And this isn't "missing the point" of your argument for a lenient sentence for Ms. LeFevre. Remember, one of the bases for your argument was that her original offense was not "that serious." As you said, if her original offense had been murder, your view would be different. This seems to suggest you do think the original crime - and not just what happens later - is significant when assessing punishment for someone who escapes from prison (a crime of violence, by the way)and then leads a law-abiding life.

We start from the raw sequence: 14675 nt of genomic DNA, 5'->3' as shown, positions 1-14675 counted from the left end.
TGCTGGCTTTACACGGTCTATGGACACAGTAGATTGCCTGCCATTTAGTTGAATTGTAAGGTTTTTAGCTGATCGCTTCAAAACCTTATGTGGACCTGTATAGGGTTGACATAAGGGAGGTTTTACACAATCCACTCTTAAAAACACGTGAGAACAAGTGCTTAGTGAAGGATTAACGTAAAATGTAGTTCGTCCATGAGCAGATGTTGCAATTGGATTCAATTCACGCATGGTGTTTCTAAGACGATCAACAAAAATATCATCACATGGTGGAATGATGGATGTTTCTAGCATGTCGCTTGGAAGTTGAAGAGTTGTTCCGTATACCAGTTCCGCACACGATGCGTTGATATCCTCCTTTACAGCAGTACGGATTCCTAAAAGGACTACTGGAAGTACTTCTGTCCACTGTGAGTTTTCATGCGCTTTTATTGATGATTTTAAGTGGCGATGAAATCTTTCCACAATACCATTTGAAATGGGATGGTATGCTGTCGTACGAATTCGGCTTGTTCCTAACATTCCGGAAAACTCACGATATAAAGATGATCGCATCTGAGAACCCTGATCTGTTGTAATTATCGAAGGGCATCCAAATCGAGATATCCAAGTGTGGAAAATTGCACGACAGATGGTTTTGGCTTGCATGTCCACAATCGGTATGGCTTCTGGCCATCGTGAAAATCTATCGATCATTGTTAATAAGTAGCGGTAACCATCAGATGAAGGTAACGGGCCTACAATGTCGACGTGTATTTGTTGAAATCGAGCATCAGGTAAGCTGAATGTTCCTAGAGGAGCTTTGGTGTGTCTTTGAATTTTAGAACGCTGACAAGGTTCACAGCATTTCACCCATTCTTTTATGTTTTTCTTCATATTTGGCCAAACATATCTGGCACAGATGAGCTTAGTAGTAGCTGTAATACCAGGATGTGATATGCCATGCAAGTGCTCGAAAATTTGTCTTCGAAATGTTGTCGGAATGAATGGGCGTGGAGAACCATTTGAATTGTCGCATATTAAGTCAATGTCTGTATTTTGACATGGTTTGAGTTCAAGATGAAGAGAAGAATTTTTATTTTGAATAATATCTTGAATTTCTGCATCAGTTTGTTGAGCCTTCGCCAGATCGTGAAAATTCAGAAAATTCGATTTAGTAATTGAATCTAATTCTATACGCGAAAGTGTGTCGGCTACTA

I do agree that murder is more serious than heroin dealing. I just can't accept your premise that the original crime is rendered less serious by what happens down the road.

Posted by: observer#2 | May 21, 2009 6:58:40 PM

That was an incredibly long time to serve for a drug conviction. There are people that murder that spend less time in prison. It just doesn't seem justified.

Posted by: Ajlouny | May 25, 2009 5:31:47 PM